The lost art of Chinese cooking

Winding up two weeks spent squaring at Diane’s parents house in Edmonton, Alberta, Diane and I anticipated her mom spending two days cooking a specialty item hardly made by anyone under 60 anymore. In the spirit of an Anthony Bourdain episode in Penang where he visited someone who cooked an obsolete dish practically gone from existence due to the time and effort involved, we ate an item known by different names, depending on who does the speaking. Known as Joong in Cantonese, Zoongi in Mandarin and Bahtzang in Taiwanese, it’s basically sticky rice and a host of interesting items wrapped in a green leaf similar to a banana leaf. Understanding the ingredients takes some poking around and I believe the main items are Chinese sausage, peanuts, pork fat, dried split mung beans, dried shrimp , duck eggs and chestnuts.

Requiring patience, planning and some skill to make it taste right, the ingredients are usually soaked and then rolled into something like a tamale, carefully strung together with string, boiled, boiled again and then left out to absorb in all the flavor for a few hours. Although recipes abound on the Internet like everything else, I’m told you need to be a Chinese mother from the generation before mine to master the art of making them. Either way, the result is always favorable and we’ll be transporting several dozen down to Calgary for our next squatting stop at Diane’s sister’s house. Naturally, it’s off to a good-bye dinner at our favorite Chinese restaurant tonight where Peking Duck will be the highlight. Granted it’s nothing like the hawker stands I already can’t wait for but it beats the crap out of Walnut Creek’s overpriced garbage that passes as “modern Asian Fusion”.

California's version of Asian

California’s version of Asian

Unfortunately, it appears were about to get a rude reminder why living in Alberta is not always a fun. Enjoying two straight weeks with temperatures in the low 20s every day, they predict one of Western Canada’s famous temperature plummets on Friday whereby the high temperature will go from 27 and sunny one day to 14 with cold rain the next. (That’s more than 30 degrees in one day for the metric challenged). Unprepared for anything requiring more than a t-shirt and light jacket, it looks like we’ll be visiting the movies a lot until we return to Vancouver for the last week of our pre-Penang squatting trip.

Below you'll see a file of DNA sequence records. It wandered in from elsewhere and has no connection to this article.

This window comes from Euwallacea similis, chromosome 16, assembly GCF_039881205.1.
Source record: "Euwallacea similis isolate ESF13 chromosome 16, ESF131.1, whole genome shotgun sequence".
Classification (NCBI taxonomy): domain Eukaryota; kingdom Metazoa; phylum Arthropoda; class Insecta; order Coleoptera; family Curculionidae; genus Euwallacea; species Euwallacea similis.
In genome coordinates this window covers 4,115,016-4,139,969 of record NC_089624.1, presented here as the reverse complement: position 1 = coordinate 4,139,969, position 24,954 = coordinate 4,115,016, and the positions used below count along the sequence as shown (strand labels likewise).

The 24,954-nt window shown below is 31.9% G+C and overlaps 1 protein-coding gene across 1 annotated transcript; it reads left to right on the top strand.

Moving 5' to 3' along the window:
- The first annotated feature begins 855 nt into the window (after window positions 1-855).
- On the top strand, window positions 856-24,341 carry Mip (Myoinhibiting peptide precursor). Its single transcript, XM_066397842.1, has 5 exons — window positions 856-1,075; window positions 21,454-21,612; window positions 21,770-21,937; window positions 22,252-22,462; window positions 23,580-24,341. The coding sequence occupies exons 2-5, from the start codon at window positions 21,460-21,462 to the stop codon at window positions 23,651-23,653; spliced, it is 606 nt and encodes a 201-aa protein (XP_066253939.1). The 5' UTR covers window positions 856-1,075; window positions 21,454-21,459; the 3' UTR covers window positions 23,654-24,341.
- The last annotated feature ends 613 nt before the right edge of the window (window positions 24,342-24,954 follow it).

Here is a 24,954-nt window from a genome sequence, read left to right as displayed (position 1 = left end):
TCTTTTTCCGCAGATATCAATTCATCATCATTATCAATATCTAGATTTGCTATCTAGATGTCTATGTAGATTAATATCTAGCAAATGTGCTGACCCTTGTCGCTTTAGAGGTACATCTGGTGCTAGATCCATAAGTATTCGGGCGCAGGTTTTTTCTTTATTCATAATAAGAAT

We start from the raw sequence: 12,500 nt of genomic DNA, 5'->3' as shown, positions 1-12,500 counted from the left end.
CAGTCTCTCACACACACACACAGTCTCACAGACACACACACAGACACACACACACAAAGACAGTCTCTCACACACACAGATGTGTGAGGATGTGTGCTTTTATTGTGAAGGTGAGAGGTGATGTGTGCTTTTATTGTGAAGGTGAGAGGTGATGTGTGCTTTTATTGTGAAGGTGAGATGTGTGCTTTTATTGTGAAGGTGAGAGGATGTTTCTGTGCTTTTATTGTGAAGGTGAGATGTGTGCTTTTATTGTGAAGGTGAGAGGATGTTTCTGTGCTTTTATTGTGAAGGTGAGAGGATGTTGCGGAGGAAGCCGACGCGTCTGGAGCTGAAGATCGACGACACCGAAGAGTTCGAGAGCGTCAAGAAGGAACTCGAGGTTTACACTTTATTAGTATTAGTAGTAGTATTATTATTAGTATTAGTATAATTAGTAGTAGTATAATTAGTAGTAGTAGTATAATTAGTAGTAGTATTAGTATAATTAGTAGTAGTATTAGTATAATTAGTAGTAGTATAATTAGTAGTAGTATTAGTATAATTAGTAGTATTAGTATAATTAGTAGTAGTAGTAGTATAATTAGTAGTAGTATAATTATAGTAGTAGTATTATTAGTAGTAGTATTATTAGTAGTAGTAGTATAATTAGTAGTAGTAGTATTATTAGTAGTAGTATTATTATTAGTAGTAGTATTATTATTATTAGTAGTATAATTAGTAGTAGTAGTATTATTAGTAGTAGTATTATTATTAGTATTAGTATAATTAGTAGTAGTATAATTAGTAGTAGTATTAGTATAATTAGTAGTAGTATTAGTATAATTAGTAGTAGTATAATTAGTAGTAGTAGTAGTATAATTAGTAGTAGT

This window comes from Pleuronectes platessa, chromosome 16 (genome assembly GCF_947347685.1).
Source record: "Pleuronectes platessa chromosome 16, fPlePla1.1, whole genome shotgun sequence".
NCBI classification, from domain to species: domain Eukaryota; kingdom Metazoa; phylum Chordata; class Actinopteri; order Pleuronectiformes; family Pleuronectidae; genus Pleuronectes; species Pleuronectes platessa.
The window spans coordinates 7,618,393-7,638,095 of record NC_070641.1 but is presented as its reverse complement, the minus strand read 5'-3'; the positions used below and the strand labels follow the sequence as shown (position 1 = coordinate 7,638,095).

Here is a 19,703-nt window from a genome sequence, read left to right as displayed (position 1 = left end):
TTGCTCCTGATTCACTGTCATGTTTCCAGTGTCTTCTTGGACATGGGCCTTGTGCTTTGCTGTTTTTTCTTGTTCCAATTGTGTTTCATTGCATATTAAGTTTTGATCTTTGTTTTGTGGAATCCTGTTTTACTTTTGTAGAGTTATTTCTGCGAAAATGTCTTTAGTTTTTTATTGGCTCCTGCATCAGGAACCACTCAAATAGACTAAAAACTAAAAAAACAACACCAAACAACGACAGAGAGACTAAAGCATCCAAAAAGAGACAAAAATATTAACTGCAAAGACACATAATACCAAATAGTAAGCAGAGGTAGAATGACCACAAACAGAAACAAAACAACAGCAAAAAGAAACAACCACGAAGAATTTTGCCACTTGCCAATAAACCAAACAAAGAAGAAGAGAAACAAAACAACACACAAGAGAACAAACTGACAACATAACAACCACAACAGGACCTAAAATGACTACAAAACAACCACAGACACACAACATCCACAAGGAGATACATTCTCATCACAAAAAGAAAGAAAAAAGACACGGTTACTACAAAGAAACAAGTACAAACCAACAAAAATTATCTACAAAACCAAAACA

Knowing it’s impossible to get a month of perfect weather in Alberta even during the week before summer starts, I’ll look back once we step off the plane in Kuala Lumpur on juky 1st, sniff the torrid heat and humidity and probably wish I was back in the cold rain. Well, for a few minutes anyway. Here’s a few pictures of some Edmonton. Hey, it’s not summer festival season so what do you expect?

Anxiously waiting for the end of the month, I’m enjoying the time in Canada but it feels like we’ve been here forever already and I’m ready to fast forward to the plane ride. Assuming our banker can open an account as planned, I’m preparing mentally for the culture shock, heat and incredible gastronomic adventures of Southeast Asian food. Utilizing a two-week guest pass at local gym to stay fit, we wound up going for free because the gym couldn’t figure out how to use my U.S.Visa card and simply gave me a three visit pass.

imageMeanwhile, as I pulled in my stats this morning, I noticed another milestone of 19,000 page views. Obtaining this number in just under 9 months humbles and surprises me given that we’ve not yet started the real expat part of the blog. Once again, Diane and I appreciate everyone that takes the time to read, comment and come along with us for the journey.  Hoping to entertain with true life narrative stories while also gaining valuable contacts and information, we encourage anyone that likes to chat or help newbie expats to please let us know. We’re trying to gather all our contacts from the last year or two and organize things into some sort of coherent list. Proving more difficult than expected, I’m still trying to master life on an IPad.

Cheers from the capital of Alberta.

Coming; Calgary, Alberta; the third stop of the Western Canadian Great Squat Trip

9 thoughts on “The lost art of Chinese cooking

  1. nonsmokingladybug

    I just started to learn to cook Chinese and I am glad I found your blog. I am looking forward to your future posts and might give you a warning that I WILL ask some stupid question. For this I already ask for forgiveness 🙂



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